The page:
Interestingly enough, this doesn't just apply to puppetry, but also animation as well. Nick Park, the creator of the lovable plasticine duo Wallace & Gromit, and other animators at Aardman Animation, share the exact same mindset, that it's the imperfections that give the characters their warmth and realness - hence why whenever you watch any of the Wallace & Gromit films (or, really, any of Aardman's work), you often see the fingerprints and thumbprints on the characters. For Nick Park, it also goes beyond just a sense of warmth for the characters, but he also feels this is a way of showing a little bit of the artist themselves in their art. I don't even know if the layperson would even understand that, but I definitely think I do: as long as I've been watching and observing anything Muppets for almost all of my life, I can kind of see a little bit of Don Sahlin in the puppets he's built, or Kermit Love, or Caroly Wilcox, or Ed Christie.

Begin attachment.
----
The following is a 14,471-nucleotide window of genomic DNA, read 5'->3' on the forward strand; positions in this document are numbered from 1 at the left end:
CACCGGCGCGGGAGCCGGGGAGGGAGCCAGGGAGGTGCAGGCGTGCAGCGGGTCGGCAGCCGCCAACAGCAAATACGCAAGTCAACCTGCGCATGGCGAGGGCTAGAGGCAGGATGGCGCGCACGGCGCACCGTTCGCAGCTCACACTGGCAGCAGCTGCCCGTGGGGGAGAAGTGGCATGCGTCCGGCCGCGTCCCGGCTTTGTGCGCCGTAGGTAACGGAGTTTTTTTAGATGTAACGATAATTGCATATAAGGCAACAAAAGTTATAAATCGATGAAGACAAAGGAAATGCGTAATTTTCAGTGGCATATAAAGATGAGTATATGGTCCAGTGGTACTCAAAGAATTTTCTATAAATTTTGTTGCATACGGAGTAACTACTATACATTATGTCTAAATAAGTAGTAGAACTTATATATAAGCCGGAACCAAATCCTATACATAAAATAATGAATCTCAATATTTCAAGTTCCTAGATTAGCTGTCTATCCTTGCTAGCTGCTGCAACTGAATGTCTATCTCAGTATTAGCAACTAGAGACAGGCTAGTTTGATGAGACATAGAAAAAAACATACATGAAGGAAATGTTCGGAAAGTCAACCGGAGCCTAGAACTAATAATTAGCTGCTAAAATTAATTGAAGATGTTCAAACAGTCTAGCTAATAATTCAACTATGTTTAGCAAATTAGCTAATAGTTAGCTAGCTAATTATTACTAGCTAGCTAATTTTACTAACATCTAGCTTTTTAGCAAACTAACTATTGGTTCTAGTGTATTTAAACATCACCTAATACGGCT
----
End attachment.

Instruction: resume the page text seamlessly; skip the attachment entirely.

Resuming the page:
To get a better understanding of what I mean, here's a collection of WALLACE & GROMIT'S CRACKING CONTRAPTIONS shorts, as well as a behind-the-scenes featurette, in which you can hear Nick Park and his fellow Aardman artists discuss this very thing (starting at the 20:14 mark):